• Padron the botched quote. Perhaps the quality and variety of the games are dropping and players don't want to play version 9 of a game that was never really all that good to begin with.
    1. Engage the player
    2. Challenge the player
    3. Provide a worthwhile goal
    4. Reward player for achieving steps towards the goal
    5. Provide a metaverse for social interaction with other players

    The amount of technology required to do this depends on the interactive needs of the player.

    Personally, my gaming has very low CPU requirements. There is no need to stick on the upgrade treadmill. I have a P133 with no mouse that runs Angband OK. My online gaming experience is satified at [].

  • for me, i still have an interest in gaming but have trouble finding any interesting games. gone are the classic platform games that were designed for gameplay first and graphics were a way to make gameplay better. now all games are tricked out graphics and the gameplay suffers. i just feel that current games are not fun anymore.

    also, the mmorpg fad is pushing gaming down. people that play those games are not necessarily playing because it's fun, but because it is the only thing to play that has any game
  • I'm biased about console to PC games but...

    I'm a PC Gamer. I played console games from way back to the Atari 2600 up until the PS1. I have a PS2 but I don't play it.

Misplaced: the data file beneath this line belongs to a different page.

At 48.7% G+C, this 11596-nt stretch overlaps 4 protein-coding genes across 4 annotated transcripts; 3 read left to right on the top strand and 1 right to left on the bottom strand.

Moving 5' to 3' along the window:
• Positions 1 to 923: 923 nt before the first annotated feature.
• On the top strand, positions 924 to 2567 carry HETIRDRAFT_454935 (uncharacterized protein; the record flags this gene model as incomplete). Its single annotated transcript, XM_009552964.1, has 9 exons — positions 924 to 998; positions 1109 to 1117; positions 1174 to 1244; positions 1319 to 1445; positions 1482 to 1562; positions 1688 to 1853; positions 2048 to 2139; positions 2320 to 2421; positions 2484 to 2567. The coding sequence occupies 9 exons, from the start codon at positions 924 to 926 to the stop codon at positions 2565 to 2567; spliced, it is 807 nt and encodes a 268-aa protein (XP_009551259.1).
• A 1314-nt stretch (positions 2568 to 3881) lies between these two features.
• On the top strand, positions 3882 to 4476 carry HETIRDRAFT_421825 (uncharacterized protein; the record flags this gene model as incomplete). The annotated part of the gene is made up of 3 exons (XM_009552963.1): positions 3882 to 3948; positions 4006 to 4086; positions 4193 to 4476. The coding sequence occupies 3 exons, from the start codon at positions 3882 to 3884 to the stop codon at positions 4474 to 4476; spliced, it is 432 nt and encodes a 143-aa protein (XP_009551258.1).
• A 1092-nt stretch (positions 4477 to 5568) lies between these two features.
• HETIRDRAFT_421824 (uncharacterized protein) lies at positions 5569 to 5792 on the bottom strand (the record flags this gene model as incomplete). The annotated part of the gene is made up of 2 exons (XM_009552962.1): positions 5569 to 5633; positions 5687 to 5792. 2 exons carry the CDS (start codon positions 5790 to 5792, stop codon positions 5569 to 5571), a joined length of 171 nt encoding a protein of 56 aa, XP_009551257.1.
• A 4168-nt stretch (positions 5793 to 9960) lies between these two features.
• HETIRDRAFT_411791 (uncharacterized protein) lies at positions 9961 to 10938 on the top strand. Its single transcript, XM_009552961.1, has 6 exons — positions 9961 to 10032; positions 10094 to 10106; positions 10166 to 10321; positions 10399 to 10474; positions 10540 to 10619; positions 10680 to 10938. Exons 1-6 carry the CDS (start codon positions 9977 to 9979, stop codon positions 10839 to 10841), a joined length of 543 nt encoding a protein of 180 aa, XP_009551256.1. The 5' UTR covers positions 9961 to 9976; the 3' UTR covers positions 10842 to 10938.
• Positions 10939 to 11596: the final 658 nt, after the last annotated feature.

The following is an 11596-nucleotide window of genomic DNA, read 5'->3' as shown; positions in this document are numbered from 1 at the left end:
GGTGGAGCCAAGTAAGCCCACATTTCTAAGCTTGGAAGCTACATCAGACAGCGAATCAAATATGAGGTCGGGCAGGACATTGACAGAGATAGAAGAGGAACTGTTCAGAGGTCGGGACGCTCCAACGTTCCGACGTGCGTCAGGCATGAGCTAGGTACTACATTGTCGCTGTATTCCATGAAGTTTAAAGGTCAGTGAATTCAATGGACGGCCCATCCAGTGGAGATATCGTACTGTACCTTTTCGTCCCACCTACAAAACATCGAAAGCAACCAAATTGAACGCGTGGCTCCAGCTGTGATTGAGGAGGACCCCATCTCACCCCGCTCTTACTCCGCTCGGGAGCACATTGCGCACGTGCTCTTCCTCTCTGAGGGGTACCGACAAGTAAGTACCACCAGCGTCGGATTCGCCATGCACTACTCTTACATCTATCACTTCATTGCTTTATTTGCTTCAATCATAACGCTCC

I don't play console games anymore. From my point of view, console games are generally all flash and no soul. There's very little 'game' in the videogames that come out for the console. It's all about graphics.

    I may be biased not because I play PC games but that I remember a time when it wasn't all about graphics. I learned to love the games for
  • by binaryspiral ( 784263 ) on Monday April 10, 2006 @07:28PM (#15102283)
    Now with $500+ consoles, $60-$80 games, and monthly subscription fees that exceed what I used to spend on gas in a month -

    Adult gamers are the cash cow of the gaming industry - teens are a secondary market.

    This is news, how?
  • I sure hope so (Score:2, Insightful)

    by Alphager ( 957739 )
    The original gamer-generation (NES and the like) can finally get back to quality-gaming with intelligent people instead of listening to 12-year-olds whining to their mum on teamspeak.
  • titles that interested them. We're without a GTA game this year, apparently, and not much like it. GTA has to be by far the longest game play of anything going out there...

  • Games are STUPID expensive now. The PS3 has a predicted retail price of something like $600, doesn't it? Who can afford to be a gamer anymore?

    There's a line between what you spend on entertainment and what you spend on trying to see some girl's boobs. I know that when I was a teenager, boobs were way more important to me than games. You spend money on what's important to you.

    I don't know if girl gamers are spending less time on games; I didn't read the story. Girl gamers seem to be more level-headed about t

A consultant is a person who borrows your watch, tells you what time it is, pockets the watch, and sends you a bill for it.